Summary: The FDA has put a restriction on the use of Simvastatin 80mg – it was not recalled. Patients who have had no side effects on this dose for 12 months may be able to continue taking it. If you haven’t reached the 12 month window yet there are still other options. Some of which will depend on other medications that you might be taking.
Dear Curtis: I’ve been taking Simvastatin 80mg for almost a year now and I haven’t had any problem and my cholesterol has gotten better. I went into the pharmacy to get my refill and the pharmacist told me they are going to have to switch me to something else because Simvastatin was recalled. Why would they recall it and what are people, who had good results with it, suppose to do?
Not trying to split hairs, but at the time of this writing, the 80mg strength of Simvastatin has not been recalled. It’s important for you to know the difference because too many patients think that they don’t have any options in this scenario. Truth is, you do. But, first of all, you need to understand why the restrictions were put in place.
What happened was a large scale study (called the SEARCH study) found that patients on Simvastatin 80mg had a much larger chance of developing myopathies. Myopathy is a rare type of muscle pain that can happen with any of the statin cholesterol lowering medications like Simvastatin.
Unfortunately, in the study it was clear that this side effect was popping up much more than it should have. Ultimately prompting the Food and Drug Administration to restrict the use of Simvastatin 80mg. So, it was NOT recalled. But it’s use is limited.
A New Guide for Simvastatin Dosing
If you’d like to understand your options a little better here’s a quick breakdown of what could likely happen.
- For patients who have been on Simvastatin 80mg for over 12 months with no signs of myopathy they may be able to continue to take the drug.
- For patients who have been on this dose less than 12 months it’s recommended that the dose be dropped or that a switch to another cholesterol lowering medication be made. Some examples in the same class include Lipitor, Pravachol (pravastatin) or Mevacor (lovastatin).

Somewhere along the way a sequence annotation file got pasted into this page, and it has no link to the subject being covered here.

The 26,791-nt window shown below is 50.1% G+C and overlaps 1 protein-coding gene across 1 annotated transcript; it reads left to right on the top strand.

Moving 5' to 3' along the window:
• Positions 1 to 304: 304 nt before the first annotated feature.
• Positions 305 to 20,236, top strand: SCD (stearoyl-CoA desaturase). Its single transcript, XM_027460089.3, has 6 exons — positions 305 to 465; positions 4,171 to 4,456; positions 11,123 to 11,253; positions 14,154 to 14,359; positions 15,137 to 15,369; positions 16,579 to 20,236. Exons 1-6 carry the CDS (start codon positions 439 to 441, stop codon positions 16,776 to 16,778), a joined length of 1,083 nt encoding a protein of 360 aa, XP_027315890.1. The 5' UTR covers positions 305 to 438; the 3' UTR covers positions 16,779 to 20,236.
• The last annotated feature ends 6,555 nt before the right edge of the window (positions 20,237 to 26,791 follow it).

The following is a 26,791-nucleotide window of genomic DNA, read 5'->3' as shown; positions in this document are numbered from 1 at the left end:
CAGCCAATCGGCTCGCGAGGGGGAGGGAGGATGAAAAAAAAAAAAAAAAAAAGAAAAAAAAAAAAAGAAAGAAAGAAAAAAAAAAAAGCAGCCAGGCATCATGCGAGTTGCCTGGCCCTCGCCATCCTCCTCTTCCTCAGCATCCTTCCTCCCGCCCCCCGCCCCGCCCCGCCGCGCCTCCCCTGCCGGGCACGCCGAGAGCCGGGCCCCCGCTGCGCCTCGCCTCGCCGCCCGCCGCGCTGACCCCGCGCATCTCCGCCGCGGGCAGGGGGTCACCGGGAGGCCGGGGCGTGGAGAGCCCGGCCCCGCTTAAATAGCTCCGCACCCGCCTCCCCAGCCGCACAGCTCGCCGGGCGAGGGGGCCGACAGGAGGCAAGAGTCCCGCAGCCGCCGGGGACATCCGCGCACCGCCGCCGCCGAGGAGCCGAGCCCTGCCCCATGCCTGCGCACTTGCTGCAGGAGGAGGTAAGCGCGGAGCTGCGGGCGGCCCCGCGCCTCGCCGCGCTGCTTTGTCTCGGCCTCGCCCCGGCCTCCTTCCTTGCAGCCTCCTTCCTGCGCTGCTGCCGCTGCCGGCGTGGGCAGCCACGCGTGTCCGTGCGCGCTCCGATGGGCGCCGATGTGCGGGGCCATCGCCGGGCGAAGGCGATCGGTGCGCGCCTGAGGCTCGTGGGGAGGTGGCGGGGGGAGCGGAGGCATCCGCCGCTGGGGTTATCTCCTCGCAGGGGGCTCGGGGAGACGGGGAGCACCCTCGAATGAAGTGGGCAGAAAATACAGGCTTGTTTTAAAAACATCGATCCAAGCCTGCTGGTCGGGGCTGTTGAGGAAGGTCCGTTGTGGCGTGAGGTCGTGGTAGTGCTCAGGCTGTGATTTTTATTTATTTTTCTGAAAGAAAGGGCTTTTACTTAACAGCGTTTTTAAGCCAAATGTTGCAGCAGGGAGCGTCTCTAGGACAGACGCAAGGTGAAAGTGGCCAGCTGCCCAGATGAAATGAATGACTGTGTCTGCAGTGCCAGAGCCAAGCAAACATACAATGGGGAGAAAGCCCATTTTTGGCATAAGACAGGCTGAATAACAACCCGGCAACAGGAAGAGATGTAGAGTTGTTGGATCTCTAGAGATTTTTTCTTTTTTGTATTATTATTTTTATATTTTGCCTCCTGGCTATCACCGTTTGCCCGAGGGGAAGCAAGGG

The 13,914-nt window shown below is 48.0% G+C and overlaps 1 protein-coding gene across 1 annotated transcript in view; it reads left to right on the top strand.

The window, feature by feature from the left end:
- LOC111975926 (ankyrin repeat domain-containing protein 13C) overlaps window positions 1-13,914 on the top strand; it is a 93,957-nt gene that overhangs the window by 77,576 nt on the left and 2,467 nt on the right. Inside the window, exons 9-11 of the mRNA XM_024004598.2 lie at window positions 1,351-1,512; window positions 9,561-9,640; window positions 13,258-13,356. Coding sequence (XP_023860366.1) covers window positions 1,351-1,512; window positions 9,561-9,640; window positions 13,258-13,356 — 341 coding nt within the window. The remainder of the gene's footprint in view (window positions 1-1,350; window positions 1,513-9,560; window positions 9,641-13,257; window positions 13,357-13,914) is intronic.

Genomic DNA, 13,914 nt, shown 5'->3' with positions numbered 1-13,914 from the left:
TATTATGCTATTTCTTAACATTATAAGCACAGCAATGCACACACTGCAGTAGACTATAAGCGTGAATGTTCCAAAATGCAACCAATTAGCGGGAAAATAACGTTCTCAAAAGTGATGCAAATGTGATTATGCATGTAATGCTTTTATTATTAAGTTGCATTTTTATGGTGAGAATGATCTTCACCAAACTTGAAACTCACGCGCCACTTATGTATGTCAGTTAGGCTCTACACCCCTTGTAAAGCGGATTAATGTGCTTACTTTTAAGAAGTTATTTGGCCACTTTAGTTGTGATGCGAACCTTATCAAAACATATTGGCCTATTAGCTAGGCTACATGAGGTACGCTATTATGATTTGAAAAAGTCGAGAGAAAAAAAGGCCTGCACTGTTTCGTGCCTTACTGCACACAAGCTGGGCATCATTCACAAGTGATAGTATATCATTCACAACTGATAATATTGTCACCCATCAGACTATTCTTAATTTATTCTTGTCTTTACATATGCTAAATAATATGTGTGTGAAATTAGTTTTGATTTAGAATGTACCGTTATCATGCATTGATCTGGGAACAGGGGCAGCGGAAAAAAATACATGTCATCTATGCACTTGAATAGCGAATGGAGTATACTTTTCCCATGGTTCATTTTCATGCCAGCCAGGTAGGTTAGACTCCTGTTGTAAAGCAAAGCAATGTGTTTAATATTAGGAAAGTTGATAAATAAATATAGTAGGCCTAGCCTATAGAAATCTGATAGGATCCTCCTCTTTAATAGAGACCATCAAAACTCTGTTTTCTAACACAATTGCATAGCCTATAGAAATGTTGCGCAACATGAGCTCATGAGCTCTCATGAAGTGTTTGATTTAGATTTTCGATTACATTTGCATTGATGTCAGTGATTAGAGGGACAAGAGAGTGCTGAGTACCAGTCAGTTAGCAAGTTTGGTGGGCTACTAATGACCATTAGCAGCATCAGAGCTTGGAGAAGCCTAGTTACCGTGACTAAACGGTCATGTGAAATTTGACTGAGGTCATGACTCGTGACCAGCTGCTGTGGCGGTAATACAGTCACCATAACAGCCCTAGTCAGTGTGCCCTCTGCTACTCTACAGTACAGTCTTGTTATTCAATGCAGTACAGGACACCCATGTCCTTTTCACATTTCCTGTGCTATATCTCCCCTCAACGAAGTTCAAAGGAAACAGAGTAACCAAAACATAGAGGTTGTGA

- Doctor’s should not prescribe more than 20 mg of Simvastatin if you are taking the blood pressure medication Norvasc (amlodipine) or the angina medication Ranexa (ranolazine).
- The dose of Simvastatin should not go above 10mg a day if you are taking Cordarone (amiodarone), Cardizem (diltiazem) or Verelan (verapamil).
- Finally, you should avoid using Simvastatin completely with any of the antifungals (like ketoconazole or itraconazole), antibiotics like erythromycin and clarithromycin, HIV Protease inhibitors, gemfibrozil, cyclosporine or nefazodone.
Not Cut and Dry
The problem that you are facing right now is that you’re in a high risk group with the dose of Simvastatin your’re taking. A doctor may be very hesitant to ‘buck’ a clear FDA warning and put him or herself at risk from something happening and being liable.
However, if you really feel like switching right now would be detrimental you actually have a case because you are close to reaching that 12 month window and you haven’t had any side effects. So your doctor may be willing to let you continue.
If you have any form of prescriptions insurance you may want to take a peek at using Lipitor. To be as effective as simvastatin 80mg you only have to take 40mg of Lipitor. But, the cash price of Lipitor is still very high so insurance is critical in this situation.
The point is it’s not as cut and dry as you may have originally thought. You have a number of options and the best one for you depends not only on you and your doctor’s discussions but also other medications that you are taking – or could possibly be taking in the near future.